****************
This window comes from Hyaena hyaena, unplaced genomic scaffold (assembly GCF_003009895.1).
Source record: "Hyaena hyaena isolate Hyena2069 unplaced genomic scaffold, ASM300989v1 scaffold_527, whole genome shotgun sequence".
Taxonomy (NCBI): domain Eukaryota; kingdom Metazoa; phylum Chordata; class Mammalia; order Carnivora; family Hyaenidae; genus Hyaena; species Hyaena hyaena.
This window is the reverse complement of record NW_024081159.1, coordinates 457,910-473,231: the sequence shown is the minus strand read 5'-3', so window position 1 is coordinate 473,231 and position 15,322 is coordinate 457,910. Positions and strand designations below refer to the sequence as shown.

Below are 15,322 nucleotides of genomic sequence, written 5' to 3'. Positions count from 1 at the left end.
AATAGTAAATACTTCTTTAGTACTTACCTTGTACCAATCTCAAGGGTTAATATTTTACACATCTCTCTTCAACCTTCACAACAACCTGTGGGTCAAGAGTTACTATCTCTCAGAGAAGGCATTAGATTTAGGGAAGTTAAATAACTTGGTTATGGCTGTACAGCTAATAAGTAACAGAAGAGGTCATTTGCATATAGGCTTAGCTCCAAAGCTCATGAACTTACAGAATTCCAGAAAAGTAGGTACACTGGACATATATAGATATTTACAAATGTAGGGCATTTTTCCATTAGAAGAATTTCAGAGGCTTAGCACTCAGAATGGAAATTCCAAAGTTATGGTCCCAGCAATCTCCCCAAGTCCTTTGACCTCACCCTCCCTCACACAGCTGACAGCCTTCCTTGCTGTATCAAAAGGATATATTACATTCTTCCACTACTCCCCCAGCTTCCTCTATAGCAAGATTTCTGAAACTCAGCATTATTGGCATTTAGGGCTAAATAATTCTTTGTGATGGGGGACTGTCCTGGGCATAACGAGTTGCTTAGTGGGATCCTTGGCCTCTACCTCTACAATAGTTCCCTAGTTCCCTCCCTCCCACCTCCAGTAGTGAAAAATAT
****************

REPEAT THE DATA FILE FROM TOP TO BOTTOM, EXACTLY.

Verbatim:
This window comes from Hyaena hyaena, unplaced genomic scaffold (assembly GCF_003009895.1).
Source record: "Hyaena hyaena isolate Hyena2069 unplaced genomic scaffold, ASM300989v1 scaffold_527, whole genome shotgun sequence".
Taxonomy (NCBI): domain Eukaryota; kingdom Metazoa; phylum Chordata; class Mammalia; order Carnivora; family Hyaenidae; genus Hyaena; species Hyaena hyaena.
This window is the reverse complement of record NW_024081159.1, coordinates 457,910-473,231: the sequence shown is the minus strand read 5'-3', so window position 1 is coordinate 473,231 and position 15,322 is coordinate 457,910. Positions and strand designations below refer to the sequence as shown.

Below are 15,322 nucleotides of genomic sequence, written 5' to 3'. Positions count from 1 at the left end.
AATAGTAAATACTTCTTTAGTACTTACCTTGTACCAATCTCAAGGGTTAATATTTTACACATCTCTCTTCAACCTTCACAACAACCTGTGGGTCAAGAGTTACTATCTCTCAGAGAAGGCATTAGATTTAGGGAAGTTAAATAACTTGGTTATGGCTGTACAGCTAATAAGTAACAGAAGAGGTCATTTGCATATAGGCTTAGCTCCAAAGCTCATGAACTTACAGAATTCCAGAAAAGTAGGTACACTGGACATATATAGATATTTACAAATGTAGGGCATTTTTCCATTAGAAGAATTTCAGAGGCTTAGCACTCAGAATGGAAATTCCAAAGTTATGGTCCCAGCAATCTCCCCAAGTCCTTTGACCTCACCCTCCCTCACACAGCTGACAGCCTTCCTTGCTGTATCAAAAGGATATATTACATTCTTCCACTACTCCCCCAGCTTCCTCTATAGCAAGATTTCTGAAACTCAGCATTATTGGCATTTAGGGCTAAATAATTCTTTGTGATGGGGGACTGTCCTGGGCATAACGAGTTGCTTAGTGGGATCCTTGGCCTCTACCTCTACAATAGTTCCCTAGTTCCCTCCCTCCCACCTCCAGTAGTGAAAAATAT